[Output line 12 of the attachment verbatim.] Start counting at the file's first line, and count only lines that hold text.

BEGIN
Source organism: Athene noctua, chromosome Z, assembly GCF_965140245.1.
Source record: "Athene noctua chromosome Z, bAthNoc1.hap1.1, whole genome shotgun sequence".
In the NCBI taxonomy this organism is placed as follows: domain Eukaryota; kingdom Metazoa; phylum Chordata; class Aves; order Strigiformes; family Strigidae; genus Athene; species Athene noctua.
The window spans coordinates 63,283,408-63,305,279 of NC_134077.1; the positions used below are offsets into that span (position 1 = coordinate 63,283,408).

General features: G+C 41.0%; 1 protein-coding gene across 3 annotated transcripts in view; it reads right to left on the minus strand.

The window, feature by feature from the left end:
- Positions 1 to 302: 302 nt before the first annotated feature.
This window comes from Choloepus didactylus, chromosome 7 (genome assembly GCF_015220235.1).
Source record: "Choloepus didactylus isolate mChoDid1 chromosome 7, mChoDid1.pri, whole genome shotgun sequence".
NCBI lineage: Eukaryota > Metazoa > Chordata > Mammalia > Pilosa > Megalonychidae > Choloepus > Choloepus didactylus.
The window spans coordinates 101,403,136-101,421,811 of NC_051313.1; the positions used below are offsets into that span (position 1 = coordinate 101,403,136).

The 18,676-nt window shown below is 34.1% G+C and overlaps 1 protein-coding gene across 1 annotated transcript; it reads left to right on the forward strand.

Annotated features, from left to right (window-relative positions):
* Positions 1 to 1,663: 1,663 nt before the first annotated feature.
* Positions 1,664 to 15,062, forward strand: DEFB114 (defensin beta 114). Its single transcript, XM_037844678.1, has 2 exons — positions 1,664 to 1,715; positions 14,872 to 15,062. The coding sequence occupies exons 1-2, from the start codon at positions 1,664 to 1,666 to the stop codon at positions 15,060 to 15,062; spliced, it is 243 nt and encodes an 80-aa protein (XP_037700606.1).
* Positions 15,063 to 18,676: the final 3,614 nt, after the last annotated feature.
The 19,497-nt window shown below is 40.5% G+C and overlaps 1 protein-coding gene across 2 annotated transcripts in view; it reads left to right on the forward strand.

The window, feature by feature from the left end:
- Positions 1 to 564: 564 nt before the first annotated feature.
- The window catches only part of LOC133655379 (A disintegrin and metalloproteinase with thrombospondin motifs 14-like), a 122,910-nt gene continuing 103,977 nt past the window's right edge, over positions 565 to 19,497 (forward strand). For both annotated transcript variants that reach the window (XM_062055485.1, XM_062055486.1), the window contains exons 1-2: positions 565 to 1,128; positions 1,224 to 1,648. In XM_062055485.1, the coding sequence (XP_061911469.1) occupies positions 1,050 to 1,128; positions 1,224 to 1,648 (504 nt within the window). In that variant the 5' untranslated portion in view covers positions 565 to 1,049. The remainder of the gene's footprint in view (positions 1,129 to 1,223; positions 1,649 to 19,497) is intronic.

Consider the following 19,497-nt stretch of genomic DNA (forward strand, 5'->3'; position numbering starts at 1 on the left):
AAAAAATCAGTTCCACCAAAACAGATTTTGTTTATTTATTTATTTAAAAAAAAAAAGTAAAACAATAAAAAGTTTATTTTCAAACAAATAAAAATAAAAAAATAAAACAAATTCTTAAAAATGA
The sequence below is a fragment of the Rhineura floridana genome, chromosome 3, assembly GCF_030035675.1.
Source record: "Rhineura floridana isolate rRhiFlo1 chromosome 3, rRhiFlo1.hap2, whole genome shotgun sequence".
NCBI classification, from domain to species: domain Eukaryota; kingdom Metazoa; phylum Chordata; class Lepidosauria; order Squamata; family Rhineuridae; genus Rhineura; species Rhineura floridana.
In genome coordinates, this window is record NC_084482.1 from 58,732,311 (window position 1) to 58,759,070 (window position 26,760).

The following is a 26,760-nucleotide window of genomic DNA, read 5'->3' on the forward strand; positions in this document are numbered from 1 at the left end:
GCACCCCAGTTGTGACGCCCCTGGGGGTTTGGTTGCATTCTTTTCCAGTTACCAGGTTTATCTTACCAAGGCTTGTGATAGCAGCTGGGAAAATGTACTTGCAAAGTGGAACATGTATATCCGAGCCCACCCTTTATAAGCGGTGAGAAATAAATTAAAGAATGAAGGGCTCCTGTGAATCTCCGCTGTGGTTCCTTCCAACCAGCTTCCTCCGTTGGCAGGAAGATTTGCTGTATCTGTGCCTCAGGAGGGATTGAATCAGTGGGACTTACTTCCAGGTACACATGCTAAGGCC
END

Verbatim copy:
The 18,676-nt window shown below is 34.1% G+C and overlaps 1 protein-coding gene across 1 annotated transcript; it reads left to right on the forward strand.